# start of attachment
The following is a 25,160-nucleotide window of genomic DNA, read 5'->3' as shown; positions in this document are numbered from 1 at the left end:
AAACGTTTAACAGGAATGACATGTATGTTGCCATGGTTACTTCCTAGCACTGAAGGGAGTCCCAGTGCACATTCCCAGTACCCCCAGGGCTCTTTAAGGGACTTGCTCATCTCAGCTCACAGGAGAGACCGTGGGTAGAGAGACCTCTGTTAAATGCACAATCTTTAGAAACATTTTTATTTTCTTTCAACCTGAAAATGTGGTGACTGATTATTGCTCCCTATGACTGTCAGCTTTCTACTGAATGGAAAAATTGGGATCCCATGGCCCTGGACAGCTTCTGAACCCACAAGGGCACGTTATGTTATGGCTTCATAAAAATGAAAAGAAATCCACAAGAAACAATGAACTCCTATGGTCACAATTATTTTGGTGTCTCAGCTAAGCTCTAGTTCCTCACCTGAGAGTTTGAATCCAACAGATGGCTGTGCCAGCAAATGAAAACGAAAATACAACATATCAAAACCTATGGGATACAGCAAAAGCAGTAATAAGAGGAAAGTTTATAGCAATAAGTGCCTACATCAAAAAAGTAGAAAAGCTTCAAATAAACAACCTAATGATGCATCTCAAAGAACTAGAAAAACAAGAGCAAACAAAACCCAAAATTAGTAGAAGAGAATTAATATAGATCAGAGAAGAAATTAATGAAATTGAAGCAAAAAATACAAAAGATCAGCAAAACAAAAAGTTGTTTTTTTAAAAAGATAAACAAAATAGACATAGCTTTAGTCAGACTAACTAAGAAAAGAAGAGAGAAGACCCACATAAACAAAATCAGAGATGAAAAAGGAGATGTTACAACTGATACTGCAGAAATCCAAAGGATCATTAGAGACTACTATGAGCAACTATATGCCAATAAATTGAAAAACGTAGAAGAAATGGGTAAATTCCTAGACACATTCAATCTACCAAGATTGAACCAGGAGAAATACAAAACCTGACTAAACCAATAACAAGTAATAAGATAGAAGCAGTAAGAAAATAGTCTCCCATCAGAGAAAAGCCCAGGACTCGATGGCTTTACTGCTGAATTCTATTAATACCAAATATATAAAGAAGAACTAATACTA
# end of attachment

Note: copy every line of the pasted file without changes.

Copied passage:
The following is a 25,160-nucleotide window of genomic DNA, read 5'->3' as shown; positions in this document are numbered from 1 at the left end:
AAACGTTTAACAGGAATGACATGTATGTTGCCATGGTTACTTCCTAGCACTGAAGGGAGTCCCAGTGCACATTCCCAGTACCCCCAGGGCTCTTTAAGGGACTTGCTCATCTCAGCTCACAGGAGAGACCGTGGGTAGAGAGACCTCTGTTAAATGCACAATCTTTAGAAACATTTTTATTTTCTTTCAACCTGAAAATGTGGTGACTGATTATTGCTCCCTATGACTGTCAGCTTTCTACTGAATGGAAAAATTGGGATCCCATGGCCCTGGACAGCTTCTGAACCCACAAGGGCACGTTATGTTATGGCTTCATAAAAATGAAAAGAAATCCACAAGAAACAATGAACTCCTATGGTCACAATTATTTTGGTGTCTCAGCTAAGCTCTAGTTCCTCACCTGAGAGTTTGAATCCAACAGATGGCTGTGCCAGCAAATGAAAACGAAAATACAACATATCAAAACCTATGGGATACAGCAAAAGCAGTAATAAGAGGAAAGTTTATAGCAATAAGTGCCTACATCAAAAAAGTAGAAAAGCTTCAAATAAACAACCTAATGATGCATCTCAAAGAACTAGAAAAACAAGAGCAAACAAAACCCAAAATTAGTAGAAGAGAATTAATATAGATCAGAGAAGAAATTAATGAAATTGAAGCAAAAAATACAAAAGATCAGCAAAACAAAAAGTTGTTTTTTTAAAAAGATAAACAAAATAGACATAGCTTTAGTCAGACTAACTAAGAAAAGAAGAGAGAAGACCCACATAAACAAAATCAGAGATGAAAAAGGAGATGTTACAACTGATACTGCAGAAATCCAAAGGATCATTAGAGACTACTATGAGCAACTATATGCCAATAAATTGAAAAACGTAGAAGAAATGGGTAAATTCCTAGACACATTCAATCTACCAAGATTGAACCAGGAGAAATACAAAACCTGACTAAACCAATAACAAGTAATAAGATAGAAGCAGTAAGAAAATAGTCTCCCATCAGAGAAAAGCCCAGGACTCGATGGCTTTACTGCTGAATTCTATTAATACCAAATATATAAAGAAGAACTAATACTA